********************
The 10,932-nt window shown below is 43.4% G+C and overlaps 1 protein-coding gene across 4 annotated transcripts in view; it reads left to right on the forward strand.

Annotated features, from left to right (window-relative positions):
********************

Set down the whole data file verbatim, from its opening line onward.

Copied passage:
The 10,932-nt window shown below is 43.4% G+C and overlaps 1 protein-coding gene across 4 annotated transcripts in view; it reads left to right on the forward strand.

Annotated features, from left to right (window-relative positions):